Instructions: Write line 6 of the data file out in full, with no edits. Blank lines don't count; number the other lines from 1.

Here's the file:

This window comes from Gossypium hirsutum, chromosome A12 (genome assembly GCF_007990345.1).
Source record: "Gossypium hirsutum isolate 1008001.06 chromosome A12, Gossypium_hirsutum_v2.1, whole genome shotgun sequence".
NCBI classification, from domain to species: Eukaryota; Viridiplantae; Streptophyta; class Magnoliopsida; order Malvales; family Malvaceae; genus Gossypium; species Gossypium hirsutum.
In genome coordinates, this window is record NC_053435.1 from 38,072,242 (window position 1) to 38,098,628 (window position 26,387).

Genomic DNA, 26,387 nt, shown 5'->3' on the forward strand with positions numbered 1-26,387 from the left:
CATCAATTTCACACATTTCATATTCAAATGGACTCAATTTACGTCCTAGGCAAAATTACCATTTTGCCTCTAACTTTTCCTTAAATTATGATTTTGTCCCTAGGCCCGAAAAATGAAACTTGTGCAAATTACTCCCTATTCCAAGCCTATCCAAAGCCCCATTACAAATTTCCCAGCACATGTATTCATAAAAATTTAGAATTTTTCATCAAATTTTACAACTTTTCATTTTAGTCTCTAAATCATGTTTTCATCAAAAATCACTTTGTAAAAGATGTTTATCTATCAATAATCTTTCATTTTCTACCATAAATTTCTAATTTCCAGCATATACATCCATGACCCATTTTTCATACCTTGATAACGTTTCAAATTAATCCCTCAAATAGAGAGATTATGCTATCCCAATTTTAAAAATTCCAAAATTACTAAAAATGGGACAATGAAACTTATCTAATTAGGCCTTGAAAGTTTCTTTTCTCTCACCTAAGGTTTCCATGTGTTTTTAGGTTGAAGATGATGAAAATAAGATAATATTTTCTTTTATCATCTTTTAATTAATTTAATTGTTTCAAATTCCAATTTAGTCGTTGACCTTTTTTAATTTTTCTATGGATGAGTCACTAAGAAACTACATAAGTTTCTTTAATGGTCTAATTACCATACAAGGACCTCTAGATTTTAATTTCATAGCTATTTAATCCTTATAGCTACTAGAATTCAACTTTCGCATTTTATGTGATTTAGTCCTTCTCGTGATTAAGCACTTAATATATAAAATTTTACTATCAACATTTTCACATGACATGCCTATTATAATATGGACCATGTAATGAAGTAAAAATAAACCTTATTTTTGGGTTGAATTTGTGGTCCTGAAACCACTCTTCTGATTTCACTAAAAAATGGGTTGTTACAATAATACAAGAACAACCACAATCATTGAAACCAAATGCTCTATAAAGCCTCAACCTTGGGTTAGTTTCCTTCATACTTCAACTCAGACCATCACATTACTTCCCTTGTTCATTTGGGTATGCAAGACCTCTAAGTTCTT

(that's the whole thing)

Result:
CATCAATTTCACACATTTCATATTCAAATGGACTCAATTTACGTCCTAGGCAAAATTACCATTTTGCCTCTAACTTTTCCTTAAATTATGATTTTGTCCCTAGGCCCGAAAAATGAAACTTGTGCAAATTACTCCCTATTCCAAGCCTATCCAAAGCCCCATTACAAATTTCCCAGCACATGTATTCATAAAAATTTAGAATTTTTCATCAAATTTTACAACTTTTCATTTTAGTCTCTAAATCATGTTTTCATCAAAAATCACTTTGTAAAAGATGTTTATCTATCAATAATCTTTCATTTTCTACCATAAATTTCTAATTTCCAGCATATACATCCATGACCCATTTTTCATACCTTGATAACGTTTCAAATTAATCCCTCAAATAGAGAGATTATGCTATCCCAATTTTAAAAATTCCAAAATTACTAAAAATGGGACAATGAAACTTATCTAATTAGGCCTTGAAAGTTTCTTTTCTCTCACCTAAGGTTTCCATGTGTTTTTAGGTTGAAGATGATGAAAATAAGATAATATTTTCTTTTATCATCTTTTAATTAATTTAATTGTTTCAAATTCCAATTTAGTCGTTGACCTTTTTTAATTTTTCTATGGATGAGTCACTAAGAAACTACATAAGTTTCTTTAATGGTCTAATTACCATACAAGGACCTCTAGATTTTAATTTCATAGCTATTTAATCCTTATAGCTACTAGAATTCAACTTTCGCATTTTATGTGATTTAGTCCTTCTCGTGATTAAGCACTTAATATATAAAATTTTACTATCAACATTTTCACATGACATGCCTATTATAATATGGACCATGTAATGAAGTAAAAATAAACCTTATTTTTGGGTTGAATTTGTGGTCCTGAAACCACTCTTCTGATTTCACTAAAAAATGGGTTGTTACAATAATACAAGAACAACCACAATCATTGAAACCAAATGCTCTATAAAGCCTCAACCTTGGGTTAGTTTCCTTCATACTTCAACTCAGACCATCACATTACTTCCCTTGTTCATTTGGGTATGCAAGACCTCTAAGTTCTT